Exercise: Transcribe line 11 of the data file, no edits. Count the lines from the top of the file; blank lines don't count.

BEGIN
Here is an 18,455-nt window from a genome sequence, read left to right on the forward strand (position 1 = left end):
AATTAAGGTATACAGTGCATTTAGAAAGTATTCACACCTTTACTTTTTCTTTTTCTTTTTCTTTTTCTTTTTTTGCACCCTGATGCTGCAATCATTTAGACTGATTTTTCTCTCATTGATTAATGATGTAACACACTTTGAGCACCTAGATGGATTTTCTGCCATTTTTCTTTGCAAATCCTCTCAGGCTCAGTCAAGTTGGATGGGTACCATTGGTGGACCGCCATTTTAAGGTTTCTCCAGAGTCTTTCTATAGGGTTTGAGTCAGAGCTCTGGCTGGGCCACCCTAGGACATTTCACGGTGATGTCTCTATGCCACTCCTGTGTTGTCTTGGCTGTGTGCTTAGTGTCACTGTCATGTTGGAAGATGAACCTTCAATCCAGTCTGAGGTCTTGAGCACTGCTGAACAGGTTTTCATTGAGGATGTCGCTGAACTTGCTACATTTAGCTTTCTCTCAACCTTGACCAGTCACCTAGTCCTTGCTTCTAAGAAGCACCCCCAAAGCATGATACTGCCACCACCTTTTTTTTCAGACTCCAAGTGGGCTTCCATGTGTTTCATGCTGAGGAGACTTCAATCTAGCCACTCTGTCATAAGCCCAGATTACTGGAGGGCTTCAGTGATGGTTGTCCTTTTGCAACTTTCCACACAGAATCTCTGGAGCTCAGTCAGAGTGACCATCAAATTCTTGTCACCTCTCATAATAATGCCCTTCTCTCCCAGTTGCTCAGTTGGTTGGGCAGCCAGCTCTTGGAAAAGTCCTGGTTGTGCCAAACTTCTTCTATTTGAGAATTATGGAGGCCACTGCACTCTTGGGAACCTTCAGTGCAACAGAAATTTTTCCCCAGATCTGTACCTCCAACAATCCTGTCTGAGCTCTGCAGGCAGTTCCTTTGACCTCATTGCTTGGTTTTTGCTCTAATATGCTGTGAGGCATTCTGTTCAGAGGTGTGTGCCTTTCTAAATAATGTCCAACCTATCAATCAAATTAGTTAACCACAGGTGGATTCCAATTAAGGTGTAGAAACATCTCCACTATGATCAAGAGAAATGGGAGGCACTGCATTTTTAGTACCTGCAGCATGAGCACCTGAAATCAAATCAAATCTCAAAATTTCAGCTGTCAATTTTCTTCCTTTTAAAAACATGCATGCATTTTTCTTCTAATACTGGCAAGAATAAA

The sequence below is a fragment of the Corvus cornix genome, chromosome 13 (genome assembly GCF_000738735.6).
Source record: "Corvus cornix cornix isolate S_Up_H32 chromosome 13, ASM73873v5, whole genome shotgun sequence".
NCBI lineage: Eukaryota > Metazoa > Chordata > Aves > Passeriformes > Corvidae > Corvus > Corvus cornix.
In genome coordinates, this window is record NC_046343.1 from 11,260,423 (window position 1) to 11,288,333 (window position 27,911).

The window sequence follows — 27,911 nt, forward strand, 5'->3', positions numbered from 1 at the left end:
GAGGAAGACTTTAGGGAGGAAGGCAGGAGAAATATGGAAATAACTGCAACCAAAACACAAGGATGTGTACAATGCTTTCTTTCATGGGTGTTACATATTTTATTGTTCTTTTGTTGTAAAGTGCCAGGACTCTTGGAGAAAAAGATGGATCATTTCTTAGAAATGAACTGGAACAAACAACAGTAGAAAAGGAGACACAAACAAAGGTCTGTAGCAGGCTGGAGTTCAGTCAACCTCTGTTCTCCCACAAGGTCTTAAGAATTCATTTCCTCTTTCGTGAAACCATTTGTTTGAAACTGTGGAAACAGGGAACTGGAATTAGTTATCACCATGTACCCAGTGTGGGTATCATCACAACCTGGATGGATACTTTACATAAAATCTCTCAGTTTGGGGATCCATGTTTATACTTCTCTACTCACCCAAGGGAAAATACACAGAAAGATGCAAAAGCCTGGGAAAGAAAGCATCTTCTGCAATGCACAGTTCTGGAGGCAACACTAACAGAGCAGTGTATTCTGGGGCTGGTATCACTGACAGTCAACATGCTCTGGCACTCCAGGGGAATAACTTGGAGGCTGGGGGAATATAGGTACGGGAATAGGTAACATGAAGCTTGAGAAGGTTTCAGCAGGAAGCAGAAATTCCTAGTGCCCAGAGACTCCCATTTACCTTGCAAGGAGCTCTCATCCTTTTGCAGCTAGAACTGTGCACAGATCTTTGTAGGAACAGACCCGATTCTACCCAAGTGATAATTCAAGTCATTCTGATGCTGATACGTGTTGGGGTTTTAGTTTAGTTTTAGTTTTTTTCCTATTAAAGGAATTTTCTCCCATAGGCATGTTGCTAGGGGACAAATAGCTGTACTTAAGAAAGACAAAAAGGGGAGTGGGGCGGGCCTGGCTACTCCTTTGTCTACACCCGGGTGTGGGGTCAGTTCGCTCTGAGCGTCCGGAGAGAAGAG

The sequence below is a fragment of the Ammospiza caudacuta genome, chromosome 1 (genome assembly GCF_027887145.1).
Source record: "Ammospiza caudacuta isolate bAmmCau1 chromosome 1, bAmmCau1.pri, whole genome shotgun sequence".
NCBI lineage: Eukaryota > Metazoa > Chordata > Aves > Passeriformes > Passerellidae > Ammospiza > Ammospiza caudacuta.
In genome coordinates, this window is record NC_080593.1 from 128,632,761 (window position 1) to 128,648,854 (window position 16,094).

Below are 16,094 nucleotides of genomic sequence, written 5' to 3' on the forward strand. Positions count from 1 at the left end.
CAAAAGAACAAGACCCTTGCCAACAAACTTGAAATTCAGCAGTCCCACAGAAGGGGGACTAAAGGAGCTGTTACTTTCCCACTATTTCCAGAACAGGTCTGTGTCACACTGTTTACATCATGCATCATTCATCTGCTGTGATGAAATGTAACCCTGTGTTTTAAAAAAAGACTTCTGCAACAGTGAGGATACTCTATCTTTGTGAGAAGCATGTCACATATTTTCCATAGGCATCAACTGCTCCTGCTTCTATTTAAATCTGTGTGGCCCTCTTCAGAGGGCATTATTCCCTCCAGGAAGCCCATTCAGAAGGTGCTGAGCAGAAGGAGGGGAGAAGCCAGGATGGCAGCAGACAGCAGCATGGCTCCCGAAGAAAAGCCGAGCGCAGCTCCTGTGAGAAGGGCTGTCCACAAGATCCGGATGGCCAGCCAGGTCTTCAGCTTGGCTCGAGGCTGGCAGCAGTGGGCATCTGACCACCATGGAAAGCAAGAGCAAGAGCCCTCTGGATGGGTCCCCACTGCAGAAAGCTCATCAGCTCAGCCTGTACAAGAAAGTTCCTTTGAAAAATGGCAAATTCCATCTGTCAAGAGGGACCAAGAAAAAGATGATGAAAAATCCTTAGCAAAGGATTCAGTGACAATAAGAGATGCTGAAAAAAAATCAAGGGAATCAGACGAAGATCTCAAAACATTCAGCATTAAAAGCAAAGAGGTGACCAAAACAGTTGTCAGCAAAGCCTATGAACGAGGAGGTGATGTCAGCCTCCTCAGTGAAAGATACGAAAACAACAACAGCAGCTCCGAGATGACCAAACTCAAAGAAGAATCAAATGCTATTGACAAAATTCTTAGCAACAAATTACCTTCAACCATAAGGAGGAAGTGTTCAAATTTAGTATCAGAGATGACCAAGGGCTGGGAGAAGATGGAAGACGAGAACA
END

NCBI lineage: Eukaryota > Metazoa > Chordata > Aves > Passeriformes > Passerellidae > Ammospiza > Ammospiza caudacuta.